Guide to Guideline 1.1 Level 1 Success Criterion 4

1.1 L1 SC4

Key terms and important concepts

non-text content

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  1. functional non-text content - content that is capable of performing one or more actions in response to user input and is not text.

    NOTE: This includes___.

    Editorial Note: We need to decide which term to use here to refer to programs that run in the context of user agents.(ex. applet, embedded programmatic object, functional component)

  2. non-text content used to convey information - content that communicates ideas, data, facts [@@include info from definition of information] and is not text.

  3. non-text content that is intended to create a specific sensory experience - arrangements of sounds, colors, forms, movements, or other elements in a manner that cause a reaction in the viewer or listener.

specific sensory experience

Editorial Note: We need to include a definition of specific sensory experience. (per 13 June 2005 face to face meeting)

Intent of this success criterion

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Technology-Independent techniques for Guideline 1.1 L1 SC4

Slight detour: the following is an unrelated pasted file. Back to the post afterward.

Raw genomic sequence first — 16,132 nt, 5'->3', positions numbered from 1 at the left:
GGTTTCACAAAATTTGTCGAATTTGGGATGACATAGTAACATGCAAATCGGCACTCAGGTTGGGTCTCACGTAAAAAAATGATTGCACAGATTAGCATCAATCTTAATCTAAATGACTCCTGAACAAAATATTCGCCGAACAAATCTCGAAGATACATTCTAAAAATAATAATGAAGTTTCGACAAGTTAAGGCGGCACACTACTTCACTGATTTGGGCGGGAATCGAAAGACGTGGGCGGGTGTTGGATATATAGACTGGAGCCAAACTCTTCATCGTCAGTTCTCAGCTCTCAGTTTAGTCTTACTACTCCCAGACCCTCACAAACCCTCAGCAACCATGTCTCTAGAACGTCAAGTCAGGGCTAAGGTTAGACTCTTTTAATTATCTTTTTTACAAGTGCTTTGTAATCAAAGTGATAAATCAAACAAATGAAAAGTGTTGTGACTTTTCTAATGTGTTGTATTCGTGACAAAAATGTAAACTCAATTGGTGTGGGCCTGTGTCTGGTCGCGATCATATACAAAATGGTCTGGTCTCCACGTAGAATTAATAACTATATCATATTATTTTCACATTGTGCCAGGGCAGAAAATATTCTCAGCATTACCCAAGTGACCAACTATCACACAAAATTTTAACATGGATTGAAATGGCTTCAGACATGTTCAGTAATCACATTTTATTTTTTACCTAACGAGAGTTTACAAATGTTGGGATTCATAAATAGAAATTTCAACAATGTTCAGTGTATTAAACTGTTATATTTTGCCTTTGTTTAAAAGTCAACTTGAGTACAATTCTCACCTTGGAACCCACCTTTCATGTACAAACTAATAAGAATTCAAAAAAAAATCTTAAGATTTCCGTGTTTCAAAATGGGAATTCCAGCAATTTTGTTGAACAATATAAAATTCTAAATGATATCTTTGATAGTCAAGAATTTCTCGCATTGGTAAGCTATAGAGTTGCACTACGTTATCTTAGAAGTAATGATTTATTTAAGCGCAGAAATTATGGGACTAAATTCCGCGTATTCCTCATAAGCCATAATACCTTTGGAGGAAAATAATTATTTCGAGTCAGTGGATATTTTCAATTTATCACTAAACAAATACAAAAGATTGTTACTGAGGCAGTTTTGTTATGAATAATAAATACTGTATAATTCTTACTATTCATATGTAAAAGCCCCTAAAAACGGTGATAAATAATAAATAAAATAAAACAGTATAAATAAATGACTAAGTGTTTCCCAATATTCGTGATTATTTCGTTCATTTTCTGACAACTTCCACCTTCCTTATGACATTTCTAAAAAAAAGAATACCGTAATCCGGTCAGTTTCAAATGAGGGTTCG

Text alternatives and non-text content that does not provide functionality or convey information


If the non-text content does not provide functionality or convey information, then mark the non-text content so that it may be ignored. Ask, "Will it be distracting? Is the non-text content necessary to understand the rest of the content? Is there another way to create the effect?"

Where users might want to be made aware that such content is present, use techniques for other success criteria for guideline 1.1. In most cases, users find it distracting to know about individual units of non-text content that do not convey information or provide functionality. For example, "spacer" images - transparent images used to control the layout of content - are not visible to most users. However, screen readers will read text alternatives associated with spacer images, which is distracting and oftentimes confusing. The same is true for many decorative graphics that are used to enhance readability by breaking up large blocks of text or simply to enhance the visual appearance of the page. To avoid these distractions, either:

  • Mark decorative non-text content in such a way that a user agent can ignore it or

  • Create decorative effects with more accessible methods.

Technology-Specific Techniques for Guideline 1.1 L1 SC4

HTML Techniques:

CSS Techniques:

Benefits: How Guideline 1.1 L1 SC4 helps people with disabilities

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Examples of Guideline 1.1 L1 SC4

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